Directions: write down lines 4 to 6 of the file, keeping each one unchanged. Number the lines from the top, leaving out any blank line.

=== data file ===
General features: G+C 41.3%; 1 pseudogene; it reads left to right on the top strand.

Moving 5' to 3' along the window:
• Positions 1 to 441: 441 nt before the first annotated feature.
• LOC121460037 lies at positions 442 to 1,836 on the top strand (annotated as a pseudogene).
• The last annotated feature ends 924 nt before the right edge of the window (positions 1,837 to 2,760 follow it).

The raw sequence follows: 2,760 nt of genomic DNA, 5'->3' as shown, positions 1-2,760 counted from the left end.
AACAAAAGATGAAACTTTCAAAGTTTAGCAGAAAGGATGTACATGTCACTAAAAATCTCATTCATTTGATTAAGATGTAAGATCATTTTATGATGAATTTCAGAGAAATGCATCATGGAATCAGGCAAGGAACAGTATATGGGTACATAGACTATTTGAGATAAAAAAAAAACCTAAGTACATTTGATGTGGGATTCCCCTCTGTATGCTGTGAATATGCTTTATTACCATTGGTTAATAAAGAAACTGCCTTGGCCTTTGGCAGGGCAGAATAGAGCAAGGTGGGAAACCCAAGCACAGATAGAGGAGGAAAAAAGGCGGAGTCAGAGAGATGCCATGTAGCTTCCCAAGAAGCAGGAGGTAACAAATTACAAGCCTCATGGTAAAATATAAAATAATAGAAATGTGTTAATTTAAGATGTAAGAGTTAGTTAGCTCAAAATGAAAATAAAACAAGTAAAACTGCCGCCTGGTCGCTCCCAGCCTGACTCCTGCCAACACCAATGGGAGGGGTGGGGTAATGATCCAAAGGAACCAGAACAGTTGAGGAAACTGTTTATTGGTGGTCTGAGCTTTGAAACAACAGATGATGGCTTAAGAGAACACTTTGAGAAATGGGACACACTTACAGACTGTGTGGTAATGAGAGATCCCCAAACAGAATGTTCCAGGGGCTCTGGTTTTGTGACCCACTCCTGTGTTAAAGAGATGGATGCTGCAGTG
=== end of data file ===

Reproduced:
• LOC121460037 lies at positions 442 to 1,836 on the top strand (annotated as a pseudogene).
• The last annotated feature ends 924 nt before the right edge of the window (positions 1,837 to 2,760 follow it).

The raw sequence follows: 2,760 nt of genomic DNA, 5'->3' as shown, positions 1-2,760 counted from the left end.